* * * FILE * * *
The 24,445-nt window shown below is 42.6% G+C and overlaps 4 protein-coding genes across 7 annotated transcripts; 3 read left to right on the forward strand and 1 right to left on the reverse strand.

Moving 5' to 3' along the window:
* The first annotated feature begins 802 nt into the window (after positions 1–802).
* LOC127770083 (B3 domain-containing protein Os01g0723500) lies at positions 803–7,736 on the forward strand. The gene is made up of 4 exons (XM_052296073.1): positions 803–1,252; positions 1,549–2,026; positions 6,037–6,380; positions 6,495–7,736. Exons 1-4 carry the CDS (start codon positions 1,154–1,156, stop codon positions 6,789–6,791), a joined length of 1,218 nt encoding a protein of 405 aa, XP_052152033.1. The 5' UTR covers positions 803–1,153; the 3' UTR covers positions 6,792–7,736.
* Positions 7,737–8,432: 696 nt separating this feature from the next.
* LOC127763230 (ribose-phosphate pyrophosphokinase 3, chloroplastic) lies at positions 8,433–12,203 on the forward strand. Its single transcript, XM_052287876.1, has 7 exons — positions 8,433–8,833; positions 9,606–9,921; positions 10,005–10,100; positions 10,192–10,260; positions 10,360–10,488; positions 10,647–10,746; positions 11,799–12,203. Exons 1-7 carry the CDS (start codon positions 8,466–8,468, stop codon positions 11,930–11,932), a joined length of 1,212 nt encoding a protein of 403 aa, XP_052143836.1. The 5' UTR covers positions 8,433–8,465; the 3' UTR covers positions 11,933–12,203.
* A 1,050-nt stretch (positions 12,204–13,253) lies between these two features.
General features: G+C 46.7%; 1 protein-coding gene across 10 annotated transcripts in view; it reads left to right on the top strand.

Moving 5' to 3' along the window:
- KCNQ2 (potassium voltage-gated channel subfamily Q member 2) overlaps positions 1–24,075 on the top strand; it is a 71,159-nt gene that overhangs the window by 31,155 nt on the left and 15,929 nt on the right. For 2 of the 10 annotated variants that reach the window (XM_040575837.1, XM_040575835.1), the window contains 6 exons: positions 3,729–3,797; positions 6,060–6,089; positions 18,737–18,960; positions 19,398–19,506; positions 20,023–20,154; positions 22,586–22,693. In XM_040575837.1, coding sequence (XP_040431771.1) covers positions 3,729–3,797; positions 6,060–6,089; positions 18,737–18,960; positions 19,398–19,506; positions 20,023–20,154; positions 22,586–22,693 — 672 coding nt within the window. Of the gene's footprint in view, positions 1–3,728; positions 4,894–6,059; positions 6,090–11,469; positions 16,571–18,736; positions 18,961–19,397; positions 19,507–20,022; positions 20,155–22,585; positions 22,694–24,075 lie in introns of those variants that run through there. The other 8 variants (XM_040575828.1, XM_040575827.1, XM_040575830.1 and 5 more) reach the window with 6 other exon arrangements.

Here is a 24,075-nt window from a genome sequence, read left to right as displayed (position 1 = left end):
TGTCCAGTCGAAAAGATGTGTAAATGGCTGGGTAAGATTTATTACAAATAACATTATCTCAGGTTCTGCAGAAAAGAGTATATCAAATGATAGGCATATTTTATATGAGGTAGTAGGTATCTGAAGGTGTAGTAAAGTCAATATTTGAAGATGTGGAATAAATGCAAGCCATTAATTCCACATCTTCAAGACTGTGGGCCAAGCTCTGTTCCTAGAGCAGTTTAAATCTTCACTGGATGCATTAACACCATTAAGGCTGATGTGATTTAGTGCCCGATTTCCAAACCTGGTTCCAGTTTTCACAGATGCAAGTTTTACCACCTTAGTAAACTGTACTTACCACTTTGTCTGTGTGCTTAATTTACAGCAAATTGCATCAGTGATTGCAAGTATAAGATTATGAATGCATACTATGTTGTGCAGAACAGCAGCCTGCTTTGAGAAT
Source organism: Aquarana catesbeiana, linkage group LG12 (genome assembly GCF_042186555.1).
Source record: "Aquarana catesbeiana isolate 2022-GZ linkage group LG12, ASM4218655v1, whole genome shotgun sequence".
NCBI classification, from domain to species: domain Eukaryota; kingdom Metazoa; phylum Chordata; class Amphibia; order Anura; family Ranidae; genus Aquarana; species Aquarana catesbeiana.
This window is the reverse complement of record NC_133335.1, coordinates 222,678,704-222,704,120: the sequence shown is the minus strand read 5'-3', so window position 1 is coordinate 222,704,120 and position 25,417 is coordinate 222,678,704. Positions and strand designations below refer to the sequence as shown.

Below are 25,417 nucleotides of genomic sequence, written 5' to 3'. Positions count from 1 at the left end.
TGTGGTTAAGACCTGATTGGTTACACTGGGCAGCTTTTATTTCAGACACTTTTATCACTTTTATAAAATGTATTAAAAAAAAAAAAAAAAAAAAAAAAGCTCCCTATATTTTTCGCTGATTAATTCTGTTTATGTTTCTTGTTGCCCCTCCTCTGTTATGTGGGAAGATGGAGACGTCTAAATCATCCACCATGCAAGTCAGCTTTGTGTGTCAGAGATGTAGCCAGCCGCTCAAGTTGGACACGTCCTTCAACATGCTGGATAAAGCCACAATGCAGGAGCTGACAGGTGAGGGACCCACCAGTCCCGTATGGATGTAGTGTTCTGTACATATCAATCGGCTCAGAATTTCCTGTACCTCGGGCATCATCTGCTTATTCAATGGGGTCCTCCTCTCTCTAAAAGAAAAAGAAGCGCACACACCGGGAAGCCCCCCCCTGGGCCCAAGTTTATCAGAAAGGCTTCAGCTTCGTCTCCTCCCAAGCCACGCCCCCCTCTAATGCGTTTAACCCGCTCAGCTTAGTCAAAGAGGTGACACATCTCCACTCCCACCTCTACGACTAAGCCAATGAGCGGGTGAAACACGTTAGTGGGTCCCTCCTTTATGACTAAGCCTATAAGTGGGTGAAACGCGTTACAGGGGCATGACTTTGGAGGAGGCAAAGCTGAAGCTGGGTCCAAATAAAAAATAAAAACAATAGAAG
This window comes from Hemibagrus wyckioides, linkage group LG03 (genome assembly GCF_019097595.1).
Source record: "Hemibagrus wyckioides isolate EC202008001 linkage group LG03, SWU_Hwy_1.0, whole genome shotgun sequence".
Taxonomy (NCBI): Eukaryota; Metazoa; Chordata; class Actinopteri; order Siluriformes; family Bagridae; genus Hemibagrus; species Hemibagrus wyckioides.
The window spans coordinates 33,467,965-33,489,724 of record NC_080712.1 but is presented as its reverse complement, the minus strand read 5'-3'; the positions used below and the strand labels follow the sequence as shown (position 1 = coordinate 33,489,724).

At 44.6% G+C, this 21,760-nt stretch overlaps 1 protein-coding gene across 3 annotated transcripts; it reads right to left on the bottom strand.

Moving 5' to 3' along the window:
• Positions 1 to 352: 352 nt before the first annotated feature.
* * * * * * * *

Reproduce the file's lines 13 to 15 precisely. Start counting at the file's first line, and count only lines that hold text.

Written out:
Source organism: Aquarana catesbeiana, linkage group LG12 (genome assembly GCF_042186555.1).
Source record: "Aquarana catesbeiana isolate 2022-GZ linkage group LG12, ASM4218655v1, whole genome shotgun sequence".
NCBI classification, from domain to species: domain Eukaryota; kingdom Metazoa; phylum Chordata; class Amphibia; order Anura; family Ranidae; genus Aquarana; species Aquarana catesbeiana.